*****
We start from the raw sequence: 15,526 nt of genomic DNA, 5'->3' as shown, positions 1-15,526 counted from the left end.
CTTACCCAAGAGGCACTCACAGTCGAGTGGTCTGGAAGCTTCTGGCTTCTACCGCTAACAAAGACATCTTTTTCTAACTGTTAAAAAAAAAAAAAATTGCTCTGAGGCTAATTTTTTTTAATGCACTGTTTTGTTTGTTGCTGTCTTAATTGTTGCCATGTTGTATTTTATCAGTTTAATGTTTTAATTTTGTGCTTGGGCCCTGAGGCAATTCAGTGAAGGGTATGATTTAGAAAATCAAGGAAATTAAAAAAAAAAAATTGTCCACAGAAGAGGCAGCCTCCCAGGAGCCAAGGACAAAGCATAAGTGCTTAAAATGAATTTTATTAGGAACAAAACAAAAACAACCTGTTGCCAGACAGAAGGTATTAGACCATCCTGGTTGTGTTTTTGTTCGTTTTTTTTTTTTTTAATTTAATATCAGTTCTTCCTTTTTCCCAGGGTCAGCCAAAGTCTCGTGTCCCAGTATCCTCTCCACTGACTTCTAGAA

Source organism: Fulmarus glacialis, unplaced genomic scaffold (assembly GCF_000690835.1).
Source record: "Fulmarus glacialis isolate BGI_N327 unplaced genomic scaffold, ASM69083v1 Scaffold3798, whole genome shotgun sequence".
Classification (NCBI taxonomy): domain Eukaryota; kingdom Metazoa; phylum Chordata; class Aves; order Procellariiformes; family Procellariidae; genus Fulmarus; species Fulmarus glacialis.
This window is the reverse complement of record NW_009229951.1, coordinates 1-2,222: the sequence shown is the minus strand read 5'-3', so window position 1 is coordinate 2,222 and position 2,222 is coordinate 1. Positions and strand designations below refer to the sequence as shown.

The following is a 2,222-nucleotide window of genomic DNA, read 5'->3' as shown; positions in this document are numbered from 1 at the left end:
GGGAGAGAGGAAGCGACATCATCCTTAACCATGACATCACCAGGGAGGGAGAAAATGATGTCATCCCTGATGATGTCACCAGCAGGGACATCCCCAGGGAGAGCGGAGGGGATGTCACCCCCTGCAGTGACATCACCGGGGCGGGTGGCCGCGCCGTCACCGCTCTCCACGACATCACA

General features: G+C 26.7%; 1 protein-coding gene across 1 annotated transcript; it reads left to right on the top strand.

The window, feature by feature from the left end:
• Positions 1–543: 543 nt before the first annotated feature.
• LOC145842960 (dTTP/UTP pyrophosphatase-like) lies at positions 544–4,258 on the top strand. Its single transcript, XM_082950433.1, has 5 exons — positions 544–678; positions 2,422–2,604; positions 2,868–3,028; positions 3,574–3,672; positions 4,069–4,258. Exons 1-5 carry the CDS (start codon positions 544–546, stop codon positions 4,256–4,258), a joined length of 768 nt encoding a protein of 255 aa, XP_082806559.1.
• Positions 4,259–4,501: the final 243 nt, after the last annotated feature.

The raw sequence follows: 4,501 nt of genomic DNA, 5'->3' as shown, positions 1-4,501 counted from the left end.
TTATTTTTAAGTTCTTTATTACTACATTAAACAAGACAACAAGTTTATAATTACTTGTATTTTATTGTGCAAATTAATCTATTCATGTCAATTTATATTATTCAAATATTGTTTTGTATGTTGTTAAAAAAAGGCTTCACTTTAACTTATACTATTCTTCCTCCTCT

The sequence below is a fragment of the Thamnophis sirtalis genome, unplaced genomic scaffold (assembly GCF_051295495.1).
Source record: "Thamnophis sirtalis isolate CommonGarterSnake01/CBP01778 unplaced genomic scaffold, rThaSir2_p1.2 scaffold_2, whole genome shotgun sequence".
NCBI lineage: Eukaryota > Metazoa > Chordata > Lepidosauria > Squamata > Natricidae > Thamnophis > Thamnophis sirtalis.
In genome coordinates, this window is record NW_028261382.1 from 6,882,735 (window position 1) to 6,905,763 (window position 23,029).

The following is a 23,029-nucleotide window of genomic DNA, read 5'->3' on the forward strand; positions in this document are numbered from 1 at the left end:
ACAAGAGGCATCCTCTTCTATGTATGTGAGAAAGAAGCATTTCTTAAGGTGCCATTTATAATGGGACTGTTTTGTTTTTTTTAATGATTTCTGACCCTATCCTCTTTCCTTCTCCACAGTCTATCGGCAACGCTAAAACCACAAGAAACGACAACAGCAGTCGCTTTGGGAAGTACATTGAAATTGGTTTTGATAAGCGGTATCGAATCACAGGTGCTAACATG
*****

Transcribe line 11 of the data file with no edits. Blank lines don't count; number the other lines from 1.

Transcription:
• Positions 1–543: 543 nt before the first annotated feature.